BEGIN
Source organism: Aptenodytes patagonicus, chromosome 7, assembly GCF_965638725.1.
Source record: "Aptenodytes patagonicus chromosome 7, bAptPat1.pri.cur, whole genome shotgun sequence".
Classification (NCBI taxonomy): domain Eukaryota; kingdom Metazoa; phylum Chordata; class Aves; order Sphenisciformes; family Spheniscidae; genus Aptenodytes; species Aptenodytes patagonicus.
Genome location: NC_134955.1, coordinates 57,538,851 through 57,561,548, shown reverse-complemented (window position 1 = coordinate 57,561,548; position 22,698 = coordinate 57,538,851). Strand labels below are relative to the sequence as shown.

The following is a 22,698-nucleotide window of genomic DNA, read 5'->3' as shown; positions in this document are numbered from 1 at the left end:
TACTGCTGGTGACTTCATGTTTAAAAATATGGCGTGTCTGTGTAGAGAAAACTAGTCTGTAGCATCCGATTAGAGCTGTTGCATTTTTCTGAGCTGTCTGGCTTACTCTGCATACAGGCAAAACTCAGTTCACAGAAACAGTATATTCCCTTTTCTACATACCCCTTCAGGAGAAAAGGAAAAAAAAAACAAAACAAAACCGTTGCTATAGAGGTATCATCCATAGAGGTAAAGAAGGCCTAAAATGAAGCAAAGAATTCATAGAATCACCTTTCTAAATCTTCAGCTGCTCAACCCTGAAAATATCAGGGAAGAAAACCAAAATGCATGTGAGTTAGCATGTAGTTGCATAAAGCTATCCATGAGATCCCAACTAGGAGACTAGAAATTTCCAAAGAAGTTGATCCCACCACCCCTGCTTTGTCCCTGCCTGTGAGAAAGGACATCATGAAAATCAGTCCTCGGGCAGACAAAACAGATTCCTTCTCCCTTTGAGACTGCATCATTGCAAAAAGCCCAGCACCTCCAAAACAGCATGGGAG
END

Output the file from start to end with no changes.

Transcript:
Source organism: Aptenodytes patagonicus, chromosome 7, assembly GCF_965638725.1.
Source record: "Aptenodytes patagonicus chromosome 7, bAptPat1.pri.cur, whole genome shotgun sequence".
Classification (NCBI taxonomy): domain Eukaryota; kingdom Metazoa; phylum Chordata; class Aves; order Sphenisciformes; family Spheniscidae; genus Aptenodytes; species Aptenodytes patagonicus.
Genome location: NC_134955.1, coordinates 57,538,851 through 57,561,548, shown reverse-complemented (window position 1 = coordinate 57,561,548; position 22,698 = coordinate 57,538,851). Strand labels below are relative to the sequence as shown.

The following is a 22,698-nucleotide window of genomic DNA, read 5'->3' as shown; positions in this document are numbered from 1 at the left end:
TACTGCTGGTGACTTCATGTTTAAAAATATGGCGTGTCTGTGTAGAGAAAACTAGTCTGTAGCATCCGATTAGAGCTGTTGCATTTTTCTGAGCTGTCTGGCTTACTCTGCATACAGGCAAAACTCAGTTCACAGAAACAGTATATTCCCTTTTCTACATACCCCTTCAGGAGAAAAGGAAAAAAAAAACAAAACAAAACCGTTGCTATAGAGGTATCATCCATAGAGGTAAAGAAGGCCTAAAATGAAGCAAAGAATTCATAGAATCACCTTTCTAAATCTTCAGCTGCTCAACCCTGAAAATATCAGGGAAGAAAACCAAAATGCATGTGAGTTAGCATGTAGTTGCATAAAGCTATCCATGAGATCCCAACTAGGAGACTAGAAATTTCCAAAGAAGTTGATCCCACCACCCCTGCTTTGTCCCTGCCTGTGAGAAAGGACATCATGAAAATCAGTCCTCGGGCAGACAAAACAGATTCCTTCTCCCTTTGAGACTGCATCATTGCAAAAAGCCCAGCACCTCCAAAACAGCATGGGAG